Prominent figures, including E.D. Hirsch, Jr., Diane Ravitch, Chester Finn, and Lynne Cheney criticized schools of education for ostensibly Left-wing political bias, favoring socialist philosophies such as Paulo Freire's critical pedagogy and the "Teaching for Social Justice" movement, creating academically, professionally, and socially inhospitable environment toward students whose political views do not conform to the Left-leaning ideology. Other critics like Lyell Asher argued that Paulo Freire, who warned against precept not to think, may be more revered than read, for ed schools pushing "an already left-leaning academy far in the direction of ideological fundamentalism". Their interest in educational equity sometimes crosses over the line between academic research and political activism, intimidating even the social strata meant to be protected by the ed schools' ideology, so that "even small differences of opinion are seized on and characterized as moral and intellectual failures, unacceptable thought crimes".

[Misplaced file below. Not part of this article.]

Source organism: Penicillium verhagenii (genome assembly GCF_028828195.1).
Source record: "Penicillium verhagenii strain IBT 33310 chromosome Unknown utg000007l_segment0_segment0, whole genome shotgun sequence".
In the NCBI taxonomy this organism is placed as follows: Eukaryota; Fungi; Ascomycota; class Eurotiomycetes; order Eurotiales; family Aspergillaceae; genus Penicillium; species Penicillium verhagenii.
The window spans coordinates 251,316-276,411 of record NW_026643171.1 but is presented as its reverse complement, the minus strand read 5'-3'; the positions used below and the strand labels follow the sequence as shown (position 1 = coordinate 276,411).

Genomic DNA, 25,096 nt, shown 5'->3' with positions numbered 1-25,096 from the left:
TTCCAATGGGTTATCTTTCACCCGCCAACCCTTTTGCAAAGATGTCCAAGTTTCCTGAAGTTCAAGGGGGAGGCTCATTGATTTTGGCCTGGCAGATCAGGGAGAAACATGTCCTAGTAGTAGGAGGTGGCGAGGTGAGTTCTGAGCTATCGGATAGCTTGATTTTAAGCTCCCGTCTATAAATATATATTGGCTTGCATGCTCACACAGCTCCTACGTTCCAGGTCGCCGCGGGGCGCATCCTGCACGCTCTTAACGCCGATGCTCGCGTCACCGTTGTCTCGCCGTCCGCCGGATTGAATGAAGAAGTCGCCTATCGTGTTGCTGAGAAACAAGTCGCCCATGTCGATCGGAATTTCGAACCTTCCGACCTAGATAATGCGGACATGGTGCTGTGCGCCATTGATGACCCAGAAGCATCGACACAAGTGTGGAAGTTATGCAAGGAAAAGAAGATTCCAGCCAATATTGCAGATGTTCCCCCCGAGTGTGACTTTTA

Lyell Asher went as far as calling ed schools "menace to higher education" for pushing their version of "social justice" not just into everyday curricula of university students, but into daily life on campus, saying that "even raising questions is an offense against this version of social justice". He says that campus administrators "talk not just about social justice 'training' but also about social justice 'literacy'", which must be learned "beyond the classroom". Mr. Asher says that there might be "nothing wrong with training students in equity and social justice were it not for the inconvenient fact that a college campus is where these ideals and others like them are to be rigorously examined rather than piously assumed". He blames the surge of residential life "curricula" on the selfish motives of the ed schools' administrators to present themselves not as resident advisers but as residence-hall "educators". He supports the argument of E. D. Hirsch that professors of education, "surrounded in the universities by prestigious colleagues whose strong suit is thought to be knowledge, have translated resentment against this elite cadre into resentment against the knowledge from which it draws its prestige". Mr. Hirsch warns that it is "never a healthy circumstance when people who are held in low esteem exercise dominant influence in an important sphere. The conjunction of power with resentment is deadly".